Whether you’re a first-time buyer or buying your second home, it’s so important to get your head around the jargon associated with buying a property. Speaking about this subject, you may or may not have heard of Stamp Duty Tax. Stamp Duty Tax is a term that is plastered on various legal documents, so it is therefore vital for you to know what it actually means. That’s where this handy guide comes in!
What is Stamp Duty?
Stamp Duty Land Tax (SDLT) is a tax imposed by the Government for the purchase of land and property over a certain price threshold. Currently, buyers in England, Northern Ireland and Wales have to pay Stamp Duty on residential property over £125,000 (unless they are a first-time buyer). Regardless of whether you’re buying outright or with a mortgage, you’ll have to pay Stamp Duty rates if your property is above this market value.
Stamp Duty for first-time buyers
If you’re a first-time buyer, you are entitled to First Time Buyers’ Relief when it comes to Stamp Duty payments. First Time Buyers’ Relief gives people who are buying their first home the chance to claim relief on residential property purchases made on or after 22 November 2017. This means that buyers will pay 0% on the first £300,000, and 5% on the remainder up to £500,000. However, if the purchase price is more than £500,000, first-time buyers cannot claim the relief and must pay the standard SDLT rates on the total purchase price.
Stamp Duty for shared ownership properties
Similarly, if you are a first-time buyer of shared ownership property, you can also claim First Time Buyers’ Relief. Again, this only applies if you intend to occupy the property as your main residence and if the property is no more than £500,000. You can claim the relief regardless of whether you make a market value election, or choose to pay SDLT in stages when the lease is granted.
Stamp Duty for buy to let
For second homes and buy-to-let properties that have a market value of £40,000 or more, buyers will have to pay an extra 3% in Stamp Duty on top of current rates for each band. This increase doesn’t apply to caravans, mobile homes and houseboats.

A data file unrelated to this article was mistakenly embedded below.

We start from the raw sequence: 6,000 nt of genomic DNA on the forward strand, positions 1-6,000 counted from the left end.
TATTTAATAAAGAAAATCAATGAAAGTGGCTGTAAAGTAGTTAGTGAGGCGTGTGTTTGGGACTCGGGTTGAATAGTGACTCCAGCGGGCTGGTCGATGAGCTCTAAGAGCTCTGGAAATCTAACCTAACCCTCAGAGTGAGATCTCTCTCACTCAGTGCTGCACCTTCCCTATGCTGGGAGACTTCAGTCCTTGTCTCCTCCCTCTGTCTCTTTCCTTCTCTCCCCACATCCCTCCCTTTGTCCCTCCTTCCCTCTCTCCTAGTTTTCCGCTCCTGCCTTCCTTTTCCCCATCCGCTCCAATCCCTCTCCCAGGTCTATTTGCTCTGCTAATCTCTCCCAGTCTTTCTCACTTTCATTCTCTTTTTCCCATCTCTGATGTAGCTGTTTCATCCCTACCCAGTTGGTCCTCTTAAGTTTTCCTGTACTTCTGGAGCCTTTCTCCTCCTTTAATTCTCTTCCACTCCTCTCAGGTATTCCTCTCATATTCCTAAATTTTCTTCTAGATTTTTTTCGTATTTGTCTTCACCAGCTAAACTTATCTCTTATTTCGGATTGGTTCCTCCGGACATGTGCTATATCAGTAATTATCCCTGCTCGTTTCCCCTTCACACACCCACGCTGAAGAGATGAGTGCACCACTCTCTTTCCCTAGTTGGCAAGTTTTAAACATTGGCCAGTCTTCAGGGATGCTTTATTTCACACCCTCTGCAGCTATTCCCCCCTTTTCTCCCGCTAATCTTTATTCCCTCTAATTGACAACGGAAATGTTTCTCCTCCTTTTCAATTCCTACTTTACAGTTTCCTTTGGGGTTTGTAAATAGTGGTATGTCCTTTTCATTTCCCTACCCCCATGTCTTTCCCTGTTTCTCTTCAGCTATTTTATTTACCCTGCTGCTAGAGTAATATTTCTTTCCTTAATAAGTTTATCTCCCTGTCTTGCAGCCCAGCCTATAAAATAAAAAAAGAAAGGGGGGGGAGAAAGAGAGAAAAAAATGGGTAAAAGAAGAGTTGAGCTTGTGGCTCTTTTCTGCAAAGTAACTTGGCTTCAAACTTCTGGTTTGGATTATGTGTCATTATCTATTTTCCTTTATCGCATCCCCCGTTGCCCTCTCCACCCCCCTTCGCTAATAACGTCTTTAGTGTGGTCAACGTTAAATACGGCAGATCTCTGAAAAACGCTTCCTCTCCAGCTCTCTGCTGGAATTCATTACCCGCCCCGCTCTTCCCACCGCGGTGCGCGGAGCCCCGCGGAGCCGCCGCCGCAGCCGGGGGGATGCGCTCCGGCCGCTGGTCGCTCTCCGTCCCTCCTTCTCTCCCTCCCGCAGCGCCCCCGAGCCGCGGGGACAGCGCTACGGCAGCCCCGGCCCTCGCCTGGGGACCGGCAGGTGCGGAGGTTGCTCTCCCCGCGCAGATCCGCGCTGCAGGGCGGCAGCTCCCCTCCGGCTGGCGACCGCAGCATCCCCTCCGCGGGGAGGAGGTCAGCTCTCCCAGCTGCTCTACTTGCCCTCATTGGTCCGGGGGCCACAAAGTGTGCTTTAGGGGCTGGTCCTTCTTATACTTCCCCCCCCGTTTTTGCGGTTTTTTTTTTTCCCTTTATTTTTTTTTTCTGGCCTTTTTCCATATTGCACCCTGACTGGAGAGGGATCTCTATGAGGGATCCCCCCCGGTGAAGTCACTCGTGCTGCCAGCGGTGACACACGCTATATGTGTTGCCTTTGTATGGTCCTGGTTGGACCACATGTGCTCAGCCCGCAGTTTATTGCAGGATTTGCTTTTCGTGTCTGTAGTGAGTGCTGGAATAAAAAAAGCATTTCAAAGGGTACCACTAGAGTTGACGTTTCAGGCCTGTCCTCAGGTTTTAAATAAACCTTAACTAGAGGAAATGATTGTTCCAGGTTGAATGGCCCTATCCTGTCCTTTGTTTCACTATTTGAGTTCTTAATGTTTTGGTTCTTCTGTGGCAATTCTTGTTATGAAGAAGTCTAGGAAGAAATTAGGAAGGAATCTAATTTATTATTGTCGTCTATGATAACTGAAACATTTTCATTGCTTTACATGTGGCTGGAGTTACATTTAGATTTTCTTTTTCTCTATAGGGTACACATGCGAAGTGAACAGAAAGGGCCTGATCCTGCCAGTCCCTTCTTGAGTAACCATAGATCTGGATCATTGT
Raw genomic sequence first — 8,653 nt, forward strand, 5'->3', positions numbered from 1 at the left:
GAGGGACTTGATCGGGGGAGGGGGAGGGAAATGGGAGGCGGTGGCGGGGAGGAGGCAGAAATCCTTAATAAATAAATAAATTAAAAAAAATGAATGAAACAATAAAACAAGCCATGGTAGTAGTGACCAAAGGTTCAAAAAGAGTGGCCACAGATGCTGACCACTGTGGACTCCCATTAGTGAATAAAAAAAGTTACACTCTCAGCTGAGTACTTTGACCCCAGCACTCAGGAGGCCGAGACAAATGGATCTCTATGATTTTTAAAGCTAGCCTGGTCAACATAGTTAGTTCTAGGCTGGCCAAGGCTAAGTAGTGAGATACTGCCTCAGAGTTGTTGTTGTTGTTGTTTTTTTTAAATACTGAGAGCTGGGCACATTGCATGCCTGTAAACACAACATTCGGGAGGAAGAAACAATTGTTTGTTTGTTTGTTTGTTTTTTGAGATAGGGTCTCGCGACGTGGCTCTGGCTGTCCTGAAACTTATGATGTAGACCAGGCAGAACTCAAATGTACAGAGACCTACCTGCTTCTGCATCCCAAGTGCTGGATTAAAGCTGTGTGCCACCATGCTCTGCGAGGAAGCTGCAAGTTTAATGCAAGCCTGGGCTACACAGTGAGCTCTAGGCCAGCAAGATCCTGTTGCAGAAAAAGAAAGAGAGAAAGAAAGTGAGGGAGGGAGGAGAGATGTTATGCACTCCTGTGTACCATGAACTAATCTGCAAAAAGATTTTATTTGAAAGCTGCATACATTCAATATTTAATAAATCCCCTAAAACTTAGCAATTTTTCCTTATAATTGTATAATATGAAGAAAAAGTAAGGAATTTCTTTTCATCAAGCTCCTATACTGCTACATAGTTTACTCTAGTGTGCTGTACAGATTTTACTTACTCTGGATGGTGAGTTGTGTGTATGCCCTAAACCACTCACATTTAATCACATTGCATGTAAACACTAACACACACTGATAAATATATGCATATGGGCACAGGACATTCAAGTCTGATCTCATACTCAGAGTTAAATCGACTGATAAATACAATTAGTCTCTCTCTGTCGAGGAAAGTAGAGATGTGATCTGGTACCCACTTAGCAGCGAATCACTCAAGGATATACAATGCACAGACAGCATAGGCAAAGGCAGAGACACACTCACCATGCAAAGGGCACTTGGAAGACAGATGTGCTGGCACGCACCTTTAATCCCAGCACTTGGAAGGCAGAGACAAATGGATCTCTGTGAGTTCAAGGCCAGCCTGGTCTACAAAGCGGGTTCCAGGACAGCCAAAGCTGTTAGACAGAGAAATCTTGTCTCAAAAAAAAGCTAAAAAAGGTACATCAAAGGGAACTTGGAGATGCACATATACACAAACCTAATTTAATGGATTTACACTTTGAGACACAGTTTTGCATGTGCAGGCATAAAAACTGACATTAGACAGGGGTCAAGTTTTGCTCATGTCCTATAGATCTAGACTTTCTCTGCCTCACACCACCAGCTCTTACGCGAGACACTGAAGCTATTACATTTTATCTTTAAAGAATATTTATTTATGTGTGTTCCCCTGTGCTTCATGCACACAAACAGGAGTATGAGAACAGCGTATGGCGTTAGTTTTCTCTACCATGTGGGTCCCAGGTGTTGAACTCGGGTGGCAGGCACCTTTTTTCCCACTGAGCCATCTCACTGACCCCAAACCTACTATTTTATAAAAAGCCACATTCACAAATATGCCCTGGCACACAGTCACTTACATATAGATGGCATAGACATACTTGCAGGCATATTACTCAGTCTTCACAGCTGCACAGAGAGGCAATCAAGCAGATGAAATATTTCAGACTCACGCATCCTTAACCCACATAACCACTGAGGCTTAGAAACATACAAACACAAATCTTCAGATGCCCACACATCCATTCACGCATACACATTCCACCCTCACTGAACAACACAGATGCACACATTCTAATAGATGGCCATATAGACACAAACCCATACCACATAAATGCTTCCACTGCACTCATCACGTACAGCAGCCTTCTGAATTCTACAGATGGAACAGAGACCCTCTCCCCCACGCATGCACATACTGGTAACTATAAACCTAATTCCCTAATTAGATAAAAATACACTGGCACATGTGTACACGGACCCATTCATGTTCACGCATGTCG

Unfortunately, if you buy a new main residence but there’s a delay in selling your previous home, you’ll have to pay the higher Stamp Duty rates as you’ll now own two properties. However, if you sell your previous main residence within three years of buying your new home, you can apply for a refund of the higher SDLT rate part of your Stamp Duty bill.
How is Stamp Duty calculated?
The Stamp Duty Tax that you pay varies for each and every property price. For instance, if you buy a house for £275,000, the Stamp Duty Tax you owe is worked out as below:
- 0% on the first £125,000 = £0
- 2% on the next £125,000 = £2,500
- 5% on the final £25,000 = £1,250
Total Stamp Duty Tax = £3,750
When do I have to pay Stamp Duty and how do I pay it?
Stamp Duty has to be paid to the HMRC 14 days after you purchase your property. Late payments will result in fines. However, your solicitor or legal adviser should take care of this to ensure that you don’t miss this deadline. In terms of payment, your solicitor can also file a Stamp Duty return and deal with any payment that is due for you.
Here at Ellison Thomas, our team of residential conveyancing solicitors are more than happy to assist with this process. If you’re moving into our new home, get the right advice from our first-time buyer solicitors, who have years of experience helping people buy their first home. If you’d like any further information about Stamp Duty, get in touch with us today.